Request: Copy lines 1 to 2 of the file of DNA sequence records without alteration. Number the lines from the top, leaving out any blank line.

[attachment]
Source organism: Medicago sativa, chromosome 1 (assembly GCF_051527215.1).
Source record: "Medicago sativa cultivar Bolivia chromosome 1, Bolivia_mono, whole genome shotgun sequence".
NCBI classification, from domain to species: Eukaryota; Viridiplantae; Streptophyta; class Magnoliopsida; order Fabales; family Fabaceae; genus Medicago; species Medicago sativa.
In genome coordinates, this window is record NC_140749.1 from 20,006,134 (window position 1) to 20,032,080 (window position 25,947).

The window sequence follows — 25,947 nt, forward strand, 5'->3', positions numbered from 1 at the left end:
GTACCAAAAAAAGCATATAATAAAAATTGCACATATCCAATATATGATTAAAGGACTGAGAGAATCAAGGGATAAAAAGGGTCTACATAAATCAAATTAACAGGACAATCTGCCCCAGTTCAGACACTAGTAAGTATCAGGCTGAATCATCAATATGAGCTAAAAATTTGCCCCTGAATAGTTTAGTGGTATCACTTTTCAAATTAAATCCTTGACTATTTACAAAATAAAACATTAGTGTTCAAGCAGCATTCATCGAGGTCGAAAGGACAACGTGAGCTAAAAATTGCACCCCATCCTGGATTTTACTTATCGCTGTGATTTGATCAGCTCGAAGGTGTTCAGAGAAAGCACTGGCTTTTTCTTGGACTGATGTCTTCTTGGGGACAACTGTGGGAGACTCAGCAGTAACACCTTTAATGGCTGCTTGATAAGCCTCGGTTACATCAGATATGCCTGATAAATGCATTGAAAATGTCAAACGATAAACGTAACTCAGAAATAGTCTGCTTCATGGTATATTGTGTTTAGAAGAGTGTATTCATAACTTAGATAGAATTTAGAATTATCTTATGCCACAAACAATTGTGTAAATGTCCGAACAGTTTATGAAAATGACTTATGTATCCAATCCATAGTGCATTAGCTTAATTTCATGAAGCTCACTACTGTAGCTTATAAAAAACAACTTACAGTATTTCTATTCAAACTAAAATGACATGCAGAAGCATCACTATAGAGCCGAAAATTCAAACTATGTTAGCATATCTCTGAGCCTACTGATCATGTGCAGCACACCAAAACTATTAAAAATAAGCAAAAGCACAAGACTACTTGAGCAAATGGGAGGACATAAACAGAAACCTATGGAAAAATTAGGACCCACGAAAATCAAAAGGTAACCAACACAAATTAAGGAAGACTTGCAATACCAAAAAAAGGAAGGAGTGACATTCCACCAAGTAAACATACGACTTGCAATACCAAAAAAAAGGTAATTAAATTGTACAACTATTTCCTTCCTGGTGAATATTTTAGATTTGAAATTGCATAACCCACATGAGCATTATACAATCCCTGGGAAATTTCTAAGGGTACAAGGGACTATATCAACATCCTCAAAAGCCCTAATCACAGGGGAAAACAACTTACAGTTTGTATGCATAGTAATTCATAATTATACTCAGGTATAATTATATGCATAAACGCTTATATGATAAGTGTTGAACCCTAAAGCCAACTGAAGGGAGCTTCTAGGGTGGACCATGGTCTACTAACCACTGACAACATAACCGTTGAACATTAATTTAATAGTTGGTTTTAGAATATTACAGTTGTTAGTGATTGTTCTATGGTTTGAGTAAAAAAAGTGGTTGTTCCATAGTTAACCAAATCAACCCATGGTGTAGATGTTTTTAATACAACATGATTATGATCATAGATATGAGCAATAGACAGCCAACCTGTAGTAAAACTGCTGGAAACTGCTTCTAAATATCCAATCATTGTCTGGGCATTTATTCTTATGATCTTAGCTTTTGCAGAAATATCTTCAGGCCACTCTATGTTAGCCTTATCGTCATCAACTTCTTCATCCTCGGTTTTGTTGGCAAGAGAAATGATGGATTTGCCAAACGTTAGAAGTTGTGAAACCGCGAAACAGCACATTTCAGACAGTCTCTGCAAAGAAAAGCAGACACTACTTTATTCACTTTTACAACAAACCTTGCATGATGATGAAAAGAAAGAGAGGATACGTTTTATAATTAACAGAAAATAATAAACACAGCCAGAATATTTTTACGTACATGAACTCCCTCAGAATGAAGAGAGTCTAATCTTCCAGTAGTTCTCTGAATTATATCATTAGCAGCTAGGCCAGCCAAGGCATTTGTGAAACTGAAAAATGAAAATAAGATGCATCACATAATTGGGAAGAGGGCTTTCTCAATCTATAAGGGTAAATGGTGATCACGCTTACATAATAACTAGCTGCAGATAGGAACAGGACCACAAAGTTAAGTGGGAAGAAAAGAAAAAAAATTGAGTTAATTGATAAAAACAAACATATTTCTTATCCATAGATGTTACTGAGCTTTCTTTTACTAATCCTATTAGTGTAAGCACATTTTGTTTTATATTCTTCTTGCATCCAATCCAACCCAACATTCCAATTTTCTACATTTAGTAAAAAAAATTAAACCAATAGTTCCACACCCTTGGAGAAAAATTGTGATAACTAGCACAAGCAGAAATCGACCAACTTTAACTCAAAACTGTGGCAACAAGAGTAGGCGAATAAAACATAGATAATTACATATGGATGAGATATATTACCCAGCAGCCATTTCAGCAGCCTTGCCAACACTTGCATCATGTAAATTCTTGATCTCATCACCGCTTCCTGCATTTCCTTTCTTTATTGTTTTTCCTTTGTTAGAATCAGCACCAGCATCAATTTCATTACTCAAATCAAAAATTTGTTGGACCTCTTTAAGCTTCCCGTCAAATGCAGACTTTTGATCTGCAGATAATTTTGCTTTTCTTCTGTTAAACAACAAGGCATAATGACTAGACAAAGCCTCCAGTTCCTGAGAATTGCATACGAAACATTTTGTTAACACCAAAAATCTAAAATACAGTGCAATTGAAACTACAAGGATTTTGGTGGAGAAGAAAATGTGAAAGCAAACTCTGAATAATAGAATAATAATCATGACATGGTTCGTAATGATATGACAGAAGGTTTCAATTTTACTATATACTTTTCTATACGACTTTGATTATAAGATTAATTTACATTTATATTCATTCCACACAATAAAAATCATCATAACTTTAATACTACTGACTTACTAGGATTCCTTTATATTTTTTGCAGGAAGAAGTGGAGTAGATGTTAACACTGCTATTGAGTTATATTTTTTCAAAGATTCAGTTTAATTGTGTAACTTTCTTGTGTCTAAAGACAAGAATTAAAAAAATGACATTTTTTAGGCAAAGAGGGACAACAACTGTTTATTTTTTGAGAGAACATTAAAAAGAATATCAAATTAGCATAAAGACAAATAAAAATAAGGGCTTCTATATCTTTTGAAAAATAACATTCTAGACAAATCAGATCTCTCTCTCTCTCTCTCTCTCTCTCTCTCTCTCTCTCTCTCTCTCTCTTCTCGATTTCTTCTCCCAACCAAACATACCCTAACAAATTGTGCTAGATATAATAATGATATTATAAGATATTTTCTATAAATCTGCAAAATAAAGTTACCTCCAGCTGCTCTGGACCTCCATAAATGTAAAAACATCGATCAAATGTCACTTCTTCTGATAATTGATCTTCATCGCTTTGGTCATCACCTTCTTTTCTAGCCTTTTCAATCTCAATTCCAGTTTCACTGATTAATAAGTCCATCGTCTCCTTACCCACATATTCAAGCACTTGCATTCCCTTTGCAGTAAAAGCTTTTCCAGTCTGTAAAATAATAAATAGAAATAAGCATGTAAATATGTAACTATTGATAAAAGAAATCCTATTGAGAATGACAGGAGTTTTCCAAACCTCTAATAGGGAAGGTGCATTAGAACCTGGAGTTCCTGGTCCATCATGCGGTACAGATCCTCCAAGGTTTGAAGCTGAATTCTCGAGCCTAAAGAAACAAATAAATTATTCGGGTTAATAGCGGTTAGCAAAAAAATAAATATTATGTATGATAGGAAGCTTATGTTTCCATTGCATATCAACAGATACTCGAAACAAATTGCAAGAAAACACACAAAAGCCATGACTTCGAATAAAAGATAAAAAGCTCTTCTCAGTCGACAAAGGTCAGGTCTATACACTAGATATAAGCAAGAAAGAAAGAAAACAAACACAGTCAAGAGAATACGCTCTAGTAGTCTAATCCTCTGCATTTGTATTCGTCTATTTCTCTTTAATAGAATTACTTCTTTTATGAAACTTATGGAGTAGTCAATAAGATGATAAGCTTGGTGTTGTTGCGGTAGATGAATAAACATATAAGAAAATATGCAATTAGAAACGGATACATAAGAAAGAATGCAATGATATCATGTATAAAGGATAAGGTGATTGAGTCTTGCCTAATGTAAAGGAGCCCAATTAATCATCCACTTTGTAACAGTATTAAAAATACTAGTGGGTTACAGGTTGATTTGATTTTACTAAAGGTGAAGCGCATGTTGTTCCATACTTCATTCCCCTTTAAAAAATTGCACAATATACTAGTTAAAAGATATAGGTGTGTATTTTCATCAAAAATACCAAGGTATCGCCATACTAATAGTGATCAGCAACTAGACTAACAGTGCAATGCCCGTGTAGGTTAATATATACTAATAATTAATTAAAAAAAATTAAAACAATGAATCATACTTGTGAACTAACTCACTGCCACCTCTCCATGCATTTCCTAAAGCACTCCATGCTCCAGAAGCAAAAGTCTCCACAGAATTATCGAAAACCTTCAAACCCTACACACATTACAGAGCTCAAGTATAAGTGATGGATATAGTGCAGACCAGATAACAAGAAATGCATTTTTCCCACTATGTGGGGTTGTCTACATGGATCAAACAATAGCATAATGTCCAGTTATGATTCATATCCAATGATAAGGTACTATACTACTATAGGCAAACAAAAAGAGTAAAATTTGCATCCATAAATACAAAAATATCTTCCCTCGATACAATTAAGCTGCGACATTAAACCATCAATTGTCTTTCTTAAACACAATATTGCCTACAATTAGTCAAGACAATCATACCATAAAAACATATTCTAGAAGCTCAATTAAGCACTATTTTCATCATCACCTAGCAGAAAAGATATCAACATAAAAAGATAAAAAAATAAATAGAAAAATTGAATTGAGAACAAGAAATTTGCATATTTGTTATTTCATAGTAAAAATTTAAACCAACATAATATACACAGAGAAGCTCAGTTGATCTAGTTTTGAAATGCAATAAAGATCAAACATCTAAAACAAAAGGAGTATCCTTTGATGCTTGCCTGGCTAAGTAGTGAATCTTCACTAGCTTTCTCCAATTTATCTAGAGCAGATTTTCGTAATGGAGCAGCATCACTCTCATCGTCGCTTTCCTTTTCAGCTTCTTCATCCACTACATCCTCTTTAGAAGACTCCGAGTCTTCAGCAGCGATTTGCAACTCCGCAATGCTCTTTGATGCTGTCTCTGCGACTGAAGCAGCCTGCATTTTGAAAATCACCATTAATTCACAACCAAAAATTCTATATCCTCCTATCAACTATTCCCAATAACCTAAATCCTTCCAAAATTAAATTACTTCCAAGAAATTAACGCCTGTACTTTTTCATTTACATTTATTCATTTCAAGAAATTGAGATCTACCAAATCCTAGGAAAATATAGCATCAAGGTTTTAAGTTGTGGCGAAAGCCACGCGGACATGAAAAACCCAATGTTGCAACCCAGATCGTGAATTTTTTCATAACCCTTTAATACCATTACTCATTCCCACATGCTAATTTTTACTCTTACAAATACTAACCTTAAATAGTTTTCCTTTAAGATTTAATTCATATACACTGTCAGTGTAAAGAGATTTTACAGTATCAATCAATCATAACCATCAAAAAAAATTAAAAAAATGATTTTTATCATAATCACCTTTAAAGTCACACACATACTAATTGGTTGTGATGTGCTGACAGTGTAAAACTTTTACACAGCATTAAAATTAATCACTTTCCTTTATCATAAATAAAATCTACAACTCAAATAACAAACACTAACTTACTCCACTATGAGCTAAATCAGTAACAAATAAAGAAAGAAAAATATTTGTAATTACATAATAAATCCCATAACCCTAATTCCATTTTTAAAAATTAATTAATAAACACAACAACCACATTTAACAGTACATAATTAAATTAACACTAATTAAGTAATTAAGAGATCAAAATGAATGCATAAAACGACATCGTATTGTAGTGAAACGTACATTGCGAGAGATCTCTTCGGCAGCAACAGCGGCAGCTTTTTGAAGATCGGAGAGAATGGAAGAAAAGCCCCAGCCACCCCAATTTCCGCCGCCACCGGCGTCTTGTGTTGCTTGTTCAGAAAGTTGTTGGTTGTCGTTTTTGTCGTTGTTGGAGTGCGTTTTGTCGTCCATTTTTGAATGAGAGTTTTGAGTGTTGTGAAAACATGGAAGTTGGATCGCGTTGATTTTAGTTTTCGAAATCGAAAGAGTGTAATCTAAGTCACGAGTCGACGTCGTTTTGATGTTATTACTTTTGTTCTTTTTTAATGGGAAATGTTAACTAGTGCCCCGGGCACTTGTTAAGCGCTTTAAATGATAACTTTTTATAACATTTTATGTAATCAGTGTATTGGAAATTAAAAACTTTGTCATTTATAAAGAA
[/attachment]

Source organism: Medicago sativa, chromosome 1 (assembly GCF_051527215.1).
Source record: "Medicago sativa cultivar Bolivia chromosome 1, Bolivia_mono, whole genome shotgun sequence".